East African Center For Law & Justice


The ICC Probe

Although most Kenyans are confident that the International Criminal Court probe is an impartial process, there’s increased anxiety as they await the verdict of the court concerning the fate of the 2007 post elections violence suspects. The ICC, which is conducting a pre-trial hearing to determine if there is adequate evidence to proceed to a full trial, is expected to hold a 12-day hearing of the case before deciding within 60 days whether to proceed. The first part has already kicked off.

The hearings proceed after the appeals chamber dismissed Kenya’s appeal to have ICC’s cases stopped. This step has been considered by many to be a milestone on the long road to justice. The ICC prosecutor Luis Moreno-Ocampo accused three more MPs of helping Ruto and Kosgey plot attacks on PNU supporters in a secret session with the judges. The prosecution has qualified the group as an organization with Ruto being named as the group’s top commander. Former Kenyan ministers William Ruto and Henry Kosgey, and radio journalist Joshua Sang were allegedly leading a network of planners of the country’s post-election violence, which killed 1,300 people. The three could be tried for six counts of crimes against humanity, forcible transfer of populations and deportations. The overall charges against the six men include murder, deportation, rape, inhumane acts, persecution and torture.

Ruto defended himself by saying that the prosecution failed to carry out a complete investigation and asked the court to drop the charges and avoid a waste of time by going to a full trial without adequate evidence. Mr. Kenyatta will appear before ICC judges along with Francis Muthaura and former police Chief Mohammed Hussein Ali on the 21st of September.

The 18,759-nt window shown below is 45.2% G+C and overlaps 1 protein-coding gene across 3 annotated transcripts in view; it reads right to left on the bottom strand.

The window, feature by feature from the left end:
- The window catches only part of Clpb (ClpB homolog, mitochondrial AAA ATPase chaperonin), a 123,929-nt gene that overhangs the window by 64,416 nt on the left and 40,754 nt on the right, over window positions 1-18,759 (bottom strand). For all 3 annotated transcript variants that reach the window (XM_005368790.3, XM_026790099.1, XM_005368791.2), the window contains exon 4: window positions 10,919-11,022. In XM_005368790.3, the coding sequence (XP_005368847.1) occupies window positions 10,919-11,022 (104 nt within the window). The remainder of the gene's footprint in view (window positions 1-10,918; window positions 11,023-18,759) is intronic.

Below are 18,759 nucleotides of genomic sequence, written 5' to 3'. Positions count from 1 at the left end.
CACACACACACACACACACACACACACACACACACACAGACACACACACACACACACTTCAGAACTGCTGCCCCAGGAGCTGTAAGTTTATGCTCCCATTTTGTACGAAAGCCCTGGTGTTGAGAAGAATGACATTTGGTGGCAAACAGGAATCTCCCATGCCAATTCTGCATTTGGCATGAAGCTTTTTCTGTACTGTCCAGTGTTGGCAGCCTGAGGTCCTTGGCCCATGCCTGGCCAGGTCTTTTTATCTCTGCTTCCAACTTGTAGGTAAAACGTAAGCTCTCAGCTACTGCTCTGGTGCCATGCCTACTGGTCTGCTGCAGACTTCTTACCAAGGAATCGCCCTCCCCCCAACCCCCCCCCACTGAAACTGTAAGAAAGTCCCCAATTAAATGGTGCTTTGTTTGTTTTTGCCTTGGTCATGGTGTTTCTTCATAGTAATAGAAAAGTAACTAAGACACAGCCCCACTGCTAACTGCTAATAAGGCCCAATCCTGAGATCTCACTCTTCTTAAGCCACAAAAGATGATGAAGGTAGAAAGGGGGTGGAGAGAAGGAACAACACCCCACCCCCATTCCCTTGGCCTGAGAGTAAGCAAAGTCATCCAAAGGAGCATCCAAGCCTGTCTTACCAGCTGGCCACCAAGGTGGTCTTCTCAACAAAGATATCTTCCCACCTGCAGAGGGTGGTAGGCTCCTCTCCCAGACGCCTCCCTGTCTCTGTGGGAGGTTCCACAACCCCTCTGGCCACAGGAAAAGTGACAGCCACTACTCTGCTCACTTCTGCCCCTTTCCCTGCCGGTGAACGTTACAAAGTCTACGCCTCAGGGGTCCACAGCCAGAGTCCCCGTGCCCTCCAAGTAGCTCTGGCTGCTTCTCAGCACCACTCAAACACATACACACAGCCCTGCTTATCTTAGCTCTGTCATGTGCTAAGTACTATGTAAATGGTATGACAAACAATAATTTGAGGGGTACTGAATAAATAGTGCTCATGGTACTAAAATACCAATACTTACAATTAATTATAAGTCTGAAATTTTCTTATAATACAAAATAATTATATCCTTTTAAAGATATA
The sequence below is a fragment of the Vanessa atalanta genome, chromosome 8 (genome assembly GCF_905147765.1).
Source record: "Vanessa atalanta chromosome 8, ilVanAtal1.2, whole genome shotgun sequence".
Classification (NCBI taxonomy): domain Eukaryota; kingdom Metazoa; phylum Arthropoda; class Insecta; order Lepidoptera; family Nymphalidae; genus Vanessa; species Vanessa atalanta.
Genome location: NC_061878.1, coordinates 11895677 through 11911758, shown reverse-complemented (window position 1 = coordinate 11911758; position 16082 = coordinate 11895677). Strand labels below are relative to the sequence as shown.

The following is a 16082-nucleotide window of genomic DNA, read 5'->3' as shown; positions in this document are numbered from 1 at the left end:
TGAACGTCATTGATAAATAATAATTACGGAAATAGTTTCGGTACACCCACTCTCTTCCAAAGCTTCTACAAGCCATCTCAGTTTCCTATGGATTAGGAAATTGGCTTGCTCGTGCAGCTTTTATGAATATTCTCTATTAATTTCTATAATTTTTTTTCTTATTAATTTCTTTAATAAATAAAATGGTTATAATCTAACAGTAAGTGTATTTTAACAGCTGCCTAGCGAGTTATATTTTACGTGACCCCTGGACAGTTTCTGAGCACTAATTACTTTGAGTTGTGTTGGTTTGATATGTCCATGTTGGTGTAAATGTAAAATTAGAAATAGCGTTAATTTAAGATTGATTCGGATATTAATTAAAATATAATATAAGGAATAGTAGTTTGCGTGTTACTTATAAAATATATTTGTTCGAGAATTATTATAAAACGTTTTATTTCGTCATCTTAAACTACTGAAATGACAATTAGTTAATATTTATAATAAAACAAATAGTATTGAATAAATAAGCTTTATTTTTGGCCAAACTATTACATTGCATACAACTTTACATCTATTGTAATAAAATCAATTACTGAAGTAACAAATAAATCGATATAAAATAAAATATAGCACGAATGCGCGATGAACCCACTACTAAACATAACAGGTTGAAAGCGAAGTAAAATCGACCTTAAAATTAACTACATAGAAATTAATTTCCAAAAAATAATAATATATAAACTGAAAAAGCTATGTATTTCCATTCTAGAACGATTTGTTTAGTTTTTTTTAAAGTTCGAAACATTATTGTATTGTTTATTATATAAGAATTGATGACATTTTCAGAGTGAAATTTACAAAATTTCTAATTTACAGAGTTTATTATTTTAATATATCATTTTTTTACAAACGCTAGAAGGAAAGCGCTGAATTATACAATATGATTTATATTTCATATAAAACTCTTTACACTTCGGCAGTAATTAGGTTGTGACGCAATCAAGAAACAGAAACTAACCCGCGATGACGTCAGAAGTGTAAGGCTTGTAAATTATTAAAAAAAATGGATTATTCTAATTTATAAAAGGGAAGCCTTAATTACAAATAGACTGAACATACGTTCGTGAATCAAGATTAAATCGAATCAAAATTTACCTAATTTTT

Kenyans are keenly watching in the hope that justice will be delivered without a ‘witch-hunt’. It is time for the suspects to prove their innocence as they have been telling Kenyans that they had no role in planning the post-election violence. It appears that the month of September is going to be crucial to the Kenyan judiciary, which is currently undergoing major reform.

The judiciary will have a lot to learn from the proceedings at the ICC, given that it is lack of faith in the Kenyan judiciary that pushed the cases to The Hague. The confirmation hearing has once more put Kenya and the judiciary under the global spotlight. Kenyans are not ready to see their livelihoods destroyed every election year and the international community has decided to help Kenya put a stop to this vicious circle. Unfortunately, some elements in the Kenyan body politic are resisting justice and would like impunity to persist. While the so-called Ocampo Six have the right to adequate legal representation, the victims, who are generally vulnerable, would also like to see justice done. Greater accountability and an end to impunity is the key to addressing the underlying problems and preventing further outbreaks, thereby reinforcing the ongoing reconciliation process and power-sharing agreement.

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